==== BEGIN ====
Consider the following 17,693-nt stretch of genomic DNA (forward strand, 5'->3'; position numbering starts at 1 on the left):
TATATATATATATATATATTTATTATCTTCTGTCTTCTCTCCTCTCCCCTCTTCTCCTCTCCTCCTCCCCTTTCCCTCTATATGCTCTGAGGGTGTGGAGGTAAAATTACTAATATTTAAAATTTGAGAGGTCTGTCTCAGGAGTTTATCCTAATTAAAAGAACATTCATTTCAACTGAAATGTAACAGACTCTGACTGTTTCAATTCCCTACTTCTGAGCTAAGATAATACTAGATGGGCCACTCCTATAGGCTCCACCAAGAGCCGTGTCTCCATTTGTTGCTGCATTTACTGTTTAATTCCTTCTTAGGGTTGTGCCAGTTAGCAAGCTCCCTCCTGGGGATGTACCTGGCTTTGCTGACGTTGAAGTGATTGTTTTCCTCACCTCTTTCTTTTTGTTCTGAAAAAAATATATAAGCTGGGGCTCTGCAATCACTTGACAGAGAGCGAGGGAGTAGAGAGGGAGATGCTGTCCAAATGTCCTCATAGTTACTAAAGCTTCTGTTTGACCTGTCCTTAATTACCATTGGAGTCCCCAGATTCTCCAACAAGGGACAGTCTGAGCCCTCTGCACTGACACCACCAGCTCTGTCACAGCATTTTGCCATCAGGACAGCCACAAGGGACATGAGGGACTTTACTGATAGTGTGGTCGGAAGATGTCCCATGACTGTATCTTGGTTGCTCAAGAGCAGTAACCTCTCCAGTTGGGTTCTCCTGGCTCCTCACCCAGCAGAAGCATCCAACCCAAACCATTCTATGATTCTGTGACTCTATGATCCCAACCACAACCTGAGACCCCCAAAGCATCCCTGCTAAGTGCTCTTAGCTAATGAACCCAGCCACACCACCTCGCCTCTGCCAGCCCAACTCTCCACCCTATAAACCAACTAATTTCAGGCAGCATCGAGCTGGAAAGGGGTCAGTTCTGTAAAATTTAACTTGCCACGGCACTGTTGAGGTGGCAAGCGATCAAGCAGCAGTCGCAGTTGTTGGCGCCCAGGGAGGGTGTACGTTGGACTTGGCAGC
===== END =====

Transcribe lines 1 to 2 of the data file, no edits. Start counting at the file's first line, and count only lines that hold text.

Consider the following 17,693-nt stretch of genomic DNA (forward strand, 5'->3'; position numbering starts at 1 on the left):
TATATATATATATATATATTTATTATCTTCTGTCTTCTCTCCTCTCCCCTCTTCTCCTCTCCTCCTCCCCTTTCCCTCTATATGCTCTGAGGGTGTGGAGGTAAAATTACTAATATTTAAAATTTGAGAGGTCTGTCTCAGGAGTTTATCCTAATTAAAAGAACATTCATTTCAACTGAAATGTAACAGACTCTGACTGTTTCAATTCCCTACTTCTGAGCTAAGATAATACTAGATGGGCCACTCCTATAGGCTCCACCAAGAGCCGTGTCTCCATTTGTTGCTGCATTTACTGTTTAATTCCTTCTTAGGGTTGTGCCAGTTAGCAAGCTCCCTCCTGGGGATGTACCTGGCTTTGCTGACGTTGAAGTGATTGTTTTCCTCACCTCTTTCTTTTTGTTCTGAAAAAAATATATAAGCTGGGGCTCTGCAATCACTTGACAGAGAGCGAGGGAGTAGAGAGGGAGATGCTGTCCAAATGTCCTCATAGTTACTAAAGCTTCTGTTTGACCTGTCCTTAATTACCATTGGAGTCCCCAGATTCTCCAACAAGGGACAGTCTGAGCCCTCTGCACTGACACCACCAGCTCTGTCACAGCATTTTGCCATCAGGACAGCCACAAGGGACATGAGGGACTTTACTGATAGTGTGGTCGGAAGATGTCCCATGACTGTATCTTGGTTGCTCAAGAGCAGTAACCTCTCCAGTTGGGTTCTCCTGGCTCCTCACCCAGCAGAAGCATCCAACCCAAACCATTCTATGATTCTGTGACTCTATGATCCCAACCACAACCTGAGACCCCCAAAGCATCCCTGCTAAGTGCTCTTAGCTAATGAACCCAGCCACACCACCTCGCCTCTGCCAGCCCAACTCTCCACCCTATAAACCAACTAATTTCAGGCAGCATCGAGCTGGAAAGGGGTCAGTTCTGTAAAATTTAACTTGCCACGGCACTGTTGAGGTGGCAAGCGATCAAGCAGCAGTCGCAGTTGTTGGCGCCCAGGGAGGGTGTACGTTGGACTTGGCAGC